It is a comfort to us on earth, when a loved one dies, to think that the person is in heaven. This consolation is real and sweet; it is right and good for us to hope for heaven. But we must not forget what Padre Pio understood: Death is not always a free pass to heaven. In order to get there, many souls need the gift of our prayers.

Each November, the Church gives us an extraordinary gift that we can extend to our “dear suffering friends.” From November 1-8, a plenary indulgence is available for Catholics in a state of grace who visit a cemetery and pray, even if only mentally, for the dead. This indulgence can only be applied to the souls in Purgatory.  On other days, the indulgence is partial.

In addition to praying in the cemetery, the conditions for a plenary indulgence are: (a) to receive Communion once for each intended indulgence; (b) go to Confession—a single Confession will suffice for all; and (c) pray at least one Our Father and one Hail Mary for the pope’s intentions.

Padre Pio reminds us that it is never too late to pray, whether a person died recently or long ago:For the Lord, …everything is an eternal present. Those prayers had already been taken into account so that even now I can pray for the happy death of my great-grandfather!”

I hope and pray that when I leave this life, my loved ones will pray for my soul. I have no doubt that I will need those prayers desperately. And I hope and pray that I will always remember to offer the same act of mercy for my “dear suffering friends,” so that, by God’s grace, we will all meet one day, with the angels and saints, together in the Sacred Heart, for all eternity.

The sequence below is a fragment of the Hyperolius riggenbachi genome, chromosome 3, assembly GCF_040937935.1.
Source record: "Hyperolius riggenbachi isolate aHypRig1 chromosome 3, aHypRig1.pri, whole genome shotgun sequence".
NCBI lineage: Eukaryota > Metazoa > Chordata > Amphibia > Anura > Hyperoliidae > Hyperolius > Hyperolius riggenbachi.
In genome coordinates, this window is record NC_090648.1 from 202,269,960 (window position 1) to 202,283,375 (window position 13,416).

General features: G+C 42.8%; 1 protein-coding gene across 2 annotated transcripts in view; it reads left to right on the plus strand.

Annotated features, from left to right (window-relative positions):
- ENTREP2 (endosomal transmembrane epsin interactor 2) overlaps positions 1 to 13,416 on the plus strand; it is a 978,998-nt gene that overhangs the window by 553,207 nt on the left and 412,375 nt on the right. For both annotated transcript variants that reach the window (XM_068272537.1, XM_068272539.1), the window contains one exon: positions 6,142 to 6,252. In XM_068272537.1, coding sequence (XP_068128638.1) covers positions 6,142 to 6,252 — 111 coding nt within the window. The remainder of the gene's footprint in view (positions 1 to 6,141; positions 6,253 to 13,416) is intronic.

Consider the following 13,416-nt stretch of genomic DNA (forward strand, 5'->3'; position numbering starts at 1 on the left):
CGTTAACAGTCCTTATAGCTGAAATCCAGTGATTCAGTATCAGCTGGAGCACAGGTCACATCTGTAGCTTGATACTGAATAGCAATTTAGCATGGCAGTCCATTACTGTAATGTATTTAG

May the souls of the faithful departed, through the mercy of God, rest in peace.

image: Saint Pius of Pietrelcina by Fr. Lawrence Lew, O.P. / Flickr (CC BY-NC-ND 2.0)

Why Protestants Err in Claiming ‘Solus Christus’

Mon, 10/30/2017 - 22:05

One of the traditional depictions of Christ on the cross includes tiny angels adorning the bars of cross. In one version, by Gustave Dore, the cross is crowded with angels clinging to it. One medieval painting shows a crowd clustered at the foot of the cross while busy angels dart to and from the cross of Christ and those of the thieves.

These images illustrate a profound truth: we never really encounter Christ alone. This, I believe, is the fundamental error at the root of the Protestant Reformation’s cry of solus Christus.

One explanation of solus Christus is that it is primarily about salvation (the doctrine of justification). The argument is that we need Christ alone — no interference or assistance from the saints, priests, popes, or Mary. But the practical effect of this false teaching is that devotion to the saints and Mary and obedience to priests and popes is eliminated from the life of the Christian.